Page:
Good governance: Sports organisations must operate in a decent way
This interview is an edited version of an original full length video interview with Hans Bruyninckx:
What is good governance and how well is it performed in international sports organisations?
“In general terms you could say that good governance refers to the question: “Is the organisation run in a decent way?” That question refers to many aspects: Is the leadership elected or appointed in a decent way, and do we know how they are elected? Are decisions made in an open and transparent way? Do we know what’s happening within the organisation? Do they report on that? And what if mistakes are made? Can they be held accountable in a more public way?
I think there are quite a few problems with governance in international sports organisations. Many times we don’t really know how the leadership is appointed or elected. Many of the important decisions like who gets the World Championship or European Championship are decided in ways that aren’t very transparent and open. Often the organisations don’t report on their finances, their sponsors, on whether they pay taxes or not. So the most evident things are often lacking from the public information and that’s problematic because sports organisations rely on the public, not only fans, but also taxpayers and investors in stadiums and infrastructure.”
What are the risks more concretely if you don’t have good governance in your organisation?
“I see several risks. One risk is very close to the sport itself. You may lose credibility. If you for example look at some of the scandals in cycling in the last decade, there are serious questions about the credibility of the sport. Do the fans still believe in the sport, do sponsors? So, that’s an internal reason. A more external reason is the public and policy makers’ willingness to invest in the sport and to host major events. Are taxpayers willing to pour money into this?
A third threat in the long run is the competition between sports. People can do one, maybe two sports, and those sports losing that sort of credibility might also be cutting off the branch on which they are sitting.”
Are there sectors in the surrounding society which can be inspirational for developing good governance into sports organisations?
“Absolutely. A number of multinational corporations, which were also under a lot of public scrutiny a couple of years ago, have really made the change towards more corporate social responsibility, good governance within the organisation, a lot more openness about results including their social impact or the impact on the environment, and how they cooperate with NGOs. Multinational corporations are now publishing a lot more about their governance and they are reaping the benefits of that. They call it ‘the license to operate’.
Other examples would include the number of NGOs that fall under legislation that forces them to be much more open about their statutes, about their financial accounts and such matters. So, yes, there are many examples that the sports world could look at to find inspiration on how you practise good governance, how you report on it, and what sort of external benefits you will get from it.”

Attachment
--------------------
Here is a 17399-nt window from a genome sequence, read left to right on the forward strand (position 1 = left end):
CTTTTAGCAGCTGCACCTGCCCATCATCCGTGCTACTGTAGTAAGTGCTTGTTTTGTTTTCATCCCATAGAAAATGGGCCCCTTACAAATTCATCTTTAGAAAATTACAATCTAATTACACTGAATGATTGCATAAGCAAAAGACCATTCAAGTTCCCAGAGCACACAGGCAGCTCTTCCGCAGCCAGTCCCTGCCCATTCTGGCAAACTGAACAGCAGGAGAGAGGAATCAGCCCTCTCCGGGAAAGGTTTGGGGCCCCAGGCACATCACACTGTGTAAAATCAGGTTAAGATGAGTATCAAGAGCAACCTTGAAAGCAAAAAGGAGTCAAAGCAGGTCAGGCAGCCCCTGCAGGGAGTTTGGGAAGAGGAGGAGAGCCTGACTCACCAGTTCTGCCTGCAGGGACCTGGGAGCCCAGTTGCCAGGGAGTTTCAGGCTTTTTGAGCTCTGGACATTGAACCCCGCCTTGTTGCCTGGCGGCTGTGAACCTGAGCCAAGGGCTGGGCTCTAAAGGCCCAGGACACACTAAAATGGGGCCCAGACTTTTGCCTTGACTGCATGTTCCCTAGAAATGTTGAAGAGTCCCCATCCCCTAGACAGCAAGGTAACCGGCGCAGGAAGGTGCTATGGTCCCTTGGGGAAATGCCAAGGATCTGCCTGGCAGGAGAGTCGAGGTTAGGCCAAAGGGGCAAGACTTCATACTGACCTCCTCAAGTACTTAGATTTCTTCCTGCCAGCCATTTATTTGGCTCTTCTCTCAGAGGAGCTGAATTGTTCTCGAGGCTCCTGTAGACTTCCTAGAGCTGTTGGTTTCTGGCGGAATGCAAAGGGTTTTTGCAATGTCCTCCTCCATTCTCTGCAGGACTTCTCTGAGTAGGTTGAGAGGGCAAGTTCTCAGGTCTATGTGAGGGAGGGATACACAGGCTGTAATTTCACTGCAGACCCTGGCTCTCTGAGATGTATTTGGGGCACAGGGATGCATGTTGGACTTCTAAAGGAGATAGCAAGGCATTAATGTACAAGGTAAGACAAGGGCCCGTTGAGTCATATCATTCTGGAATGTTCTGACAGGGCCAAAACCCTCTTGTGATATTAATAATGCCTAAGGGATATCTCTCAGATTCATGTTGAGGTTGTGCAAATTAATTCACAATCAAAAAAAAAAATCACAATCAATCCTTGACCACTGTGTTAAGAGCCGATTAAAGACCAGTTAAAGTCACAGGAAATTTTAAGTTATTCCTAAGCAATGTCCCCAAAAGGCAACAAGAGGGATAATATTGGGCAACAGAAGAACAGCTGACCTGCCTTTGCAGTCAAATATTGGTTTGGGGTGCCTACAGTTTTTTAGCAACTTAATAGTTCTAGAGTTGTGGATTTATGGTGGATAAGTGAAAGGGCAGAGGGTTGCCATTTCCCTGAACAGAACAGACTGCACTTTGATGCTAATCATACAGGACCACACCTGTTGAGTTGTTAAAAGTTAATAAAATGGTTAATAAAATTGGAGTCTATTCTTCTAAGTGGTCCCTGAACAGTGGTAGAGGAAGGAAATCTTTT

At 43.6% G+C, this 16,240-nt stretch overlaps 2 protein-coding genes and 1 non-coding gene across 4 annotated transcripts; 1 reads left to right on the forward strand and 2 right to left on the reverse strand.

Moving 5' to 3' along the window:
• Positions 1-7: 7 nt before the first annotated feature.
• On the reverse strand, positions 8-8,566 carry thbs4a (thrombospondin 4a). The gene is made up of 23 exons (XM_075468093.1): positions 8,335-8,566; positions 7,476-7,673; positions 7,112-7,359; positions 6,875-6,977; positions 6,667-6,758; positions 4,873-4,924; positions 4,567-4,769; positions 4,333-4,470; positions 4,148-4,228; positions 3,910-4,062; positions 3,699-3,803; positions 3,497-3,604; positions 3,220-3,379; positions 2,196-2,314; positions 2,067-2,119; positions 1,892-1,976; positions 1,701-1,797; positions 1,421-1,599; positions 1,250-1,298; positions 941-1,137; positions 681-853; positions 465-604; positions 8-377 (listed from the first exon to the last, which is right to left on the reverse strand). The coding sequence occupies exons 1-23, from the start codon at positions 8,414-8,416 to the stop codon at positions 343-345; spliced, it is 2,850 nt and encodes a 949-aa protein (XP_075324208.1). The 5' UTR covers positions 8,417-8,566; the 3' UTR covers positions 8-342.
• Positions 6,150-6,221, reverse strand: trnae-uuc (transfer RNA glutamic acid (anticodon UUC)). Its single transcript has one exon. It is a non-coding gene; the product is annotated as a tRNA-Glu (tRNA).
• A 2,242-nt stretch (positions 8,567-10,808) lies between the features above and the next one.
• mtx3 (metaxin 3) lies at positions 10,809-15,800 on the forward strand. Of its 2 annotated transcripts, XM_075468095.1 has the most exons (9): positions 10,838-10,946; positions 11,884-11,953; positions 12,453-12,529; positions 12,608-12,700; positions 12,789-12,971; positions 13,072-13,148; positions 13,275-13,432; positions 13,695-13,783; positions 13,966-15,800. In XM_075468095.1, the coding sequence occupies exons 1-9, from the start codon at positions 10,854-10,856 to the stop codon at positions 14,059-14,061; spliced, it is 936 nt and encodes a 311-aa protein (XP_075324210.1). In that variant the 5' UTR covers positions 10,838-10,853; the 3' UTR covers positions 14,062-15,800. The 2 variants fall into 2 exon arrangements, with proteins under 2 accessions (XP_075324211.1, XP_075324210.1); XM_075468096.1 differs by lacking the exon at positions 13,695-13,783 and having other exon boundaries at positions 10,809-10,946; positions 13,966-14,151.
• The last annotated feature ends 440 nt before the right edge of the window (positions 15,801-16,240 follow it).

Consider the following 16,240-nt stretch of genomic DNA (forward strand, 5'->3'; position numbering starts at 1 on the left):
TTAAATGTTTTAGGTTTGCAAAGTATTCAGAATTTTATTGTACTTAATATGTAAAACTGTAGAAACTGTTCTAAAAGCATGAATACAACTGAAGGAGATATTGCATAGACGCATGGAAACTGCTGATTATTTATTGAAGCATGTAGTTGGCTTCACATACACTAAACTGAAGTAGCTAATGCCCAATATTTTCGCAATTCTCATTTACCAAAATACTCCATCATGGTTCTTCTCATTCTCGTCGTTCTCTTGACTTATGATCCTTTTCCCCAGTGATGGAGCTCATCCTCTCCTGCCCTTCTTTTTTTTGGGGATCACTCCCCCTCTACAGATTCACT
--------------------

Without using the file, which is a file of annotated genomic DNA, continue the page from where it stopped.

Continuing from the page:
How can you persuade international sports organisations to put more focus on good governance?
“I think there are usually two ways: One is the harder way that is about putting stricter rules and regulations on them, which is partially happening in for example the EU, which is slowly developing a set of rules that apply to the sports world and sports governance by public entities. The other is the more public, softer way where the public is demanding that sports organisations are operated in a more decent way. Here, the press plays a role because it can report on scandals, but I don’t want to narrow this to the fear of scandals.”
How can the AGGIS project promote good governance?
“This project is, to a certain extent, ground breaking because it is trying on a more fundamental level to think about what good governance for sports organisations could mean, and the project has looked at different sectors in the society – at multinational corporations, at the environment as a sector, at human rights etc. – and applying this to the world of sport. This is pretty innovative. There is not that much written on good governance in sport from that perspective.
The other thing the project is doing is trying to come up with an instrument to measure and compare good governance in sports organisations, and this could be used to communicate with the public and policy makers about governance in sport and, first of all, with the sports organisations themselves. The tool could open a debate in these organisations and hopefully stimulate them to work faster and better on improving their performance on good governance.
Hans Bruyninckx is a professor at HIVA, Research Institute for Work and Society, KU Leuven
Links to other AGGIS video interviews:
- We have a common interest in restoring public trust in sport, interview with Jens Sejer Andersen
- The AGGIS tool informs about your governance standard, interview with Simona Kustec Lipicer
- Sport must turn its culture of secrecy into a culture of transparency, interview with Frank van Eekeren
- Accountability is a duty to explain, interview with Barrie Houlihan
- Sport organisations must connect with their stakeholders, interview with Biba Klomp
- Sports federations are privileged in Switzerland, interview with Michael Mrkonjic
- Sport and the one-nation-one-vote system, text interview with Jürgen Mittag